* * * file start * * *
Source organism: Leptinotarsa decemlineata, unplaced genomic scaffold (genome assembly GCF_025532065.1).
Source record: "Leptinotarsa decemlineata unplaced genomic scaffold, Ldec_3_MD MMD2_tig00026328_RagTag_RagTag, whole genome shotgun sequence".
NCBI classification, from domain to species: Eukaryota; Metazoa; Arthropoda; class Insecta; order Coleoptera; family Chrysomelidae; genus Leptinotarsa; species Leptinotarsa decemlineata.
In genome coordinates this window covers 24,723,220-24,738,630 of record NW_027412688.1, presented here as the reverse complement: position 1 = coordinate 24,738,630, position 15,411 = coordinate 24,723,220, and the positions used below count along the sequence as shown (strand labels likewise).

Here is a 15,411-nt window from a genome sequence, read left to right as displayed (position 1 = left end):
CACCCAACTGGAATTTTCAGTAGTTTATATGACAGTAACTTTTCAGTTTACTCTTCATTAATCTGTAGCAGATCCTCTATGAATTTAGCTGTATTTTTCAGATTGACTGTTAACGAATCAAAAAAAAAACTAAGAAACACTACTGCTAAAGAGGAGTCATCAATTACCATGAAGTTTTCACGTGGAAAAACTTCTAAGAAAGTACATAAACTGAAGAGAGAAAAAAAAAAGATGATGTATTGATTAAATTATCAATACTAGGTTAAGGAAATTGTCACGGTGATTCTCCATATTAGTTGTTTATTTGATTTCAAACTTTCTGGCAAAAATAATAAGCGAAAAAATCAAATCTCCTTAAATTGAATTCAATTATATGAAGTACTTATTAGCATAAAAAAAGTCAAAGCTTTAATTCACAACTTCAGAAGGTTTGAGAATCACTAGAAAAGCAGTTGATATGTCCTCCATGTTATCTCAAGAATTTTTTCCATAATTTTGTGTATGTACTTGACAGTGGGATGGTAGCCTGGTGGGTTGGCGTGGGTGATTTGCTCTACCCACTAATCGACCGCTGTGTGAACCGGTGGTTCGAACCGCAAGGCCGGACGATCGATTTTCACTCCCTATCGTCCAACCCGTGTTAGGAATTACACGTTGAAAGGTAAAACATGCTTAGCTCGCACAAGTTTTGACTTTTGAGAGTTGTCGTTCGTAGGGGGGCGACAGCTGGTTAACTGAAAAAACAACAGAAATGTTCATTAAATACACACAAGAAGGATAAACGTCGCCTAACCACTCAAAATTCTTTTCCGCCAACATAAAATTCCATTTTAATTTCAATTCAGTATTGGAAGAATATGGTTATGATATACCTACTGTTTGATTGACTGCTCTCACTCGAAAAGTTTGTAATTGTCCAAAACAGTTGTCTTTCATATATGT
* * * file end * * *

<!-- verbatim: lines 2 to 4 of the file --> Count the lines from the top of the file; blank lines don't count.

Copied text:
Source record: "Leptinotarsa decemlineata unplaced genomic scaffold, Ldec_3_MD MMD2_tig00026328_RagTag_RagTag, whole genome shotgun sequence".
NCBI classification, from domain to species: Eukaryota; Metazoa; Arthropoda; class Insecta; order Coleoptera; family Chrysomelidae; genus Leptinotarsa; species Leptinotarsa decemlineata.
In genome coordinates this window covers 24,723,220-24,738,630 of record NW_027412688.1, presented here as the reverse complement: position 1 = coordinate 24,738,630, position 15,411 = coordinate 24,723,220, and the positions used below count along the sequence as shown (strand labels likewise).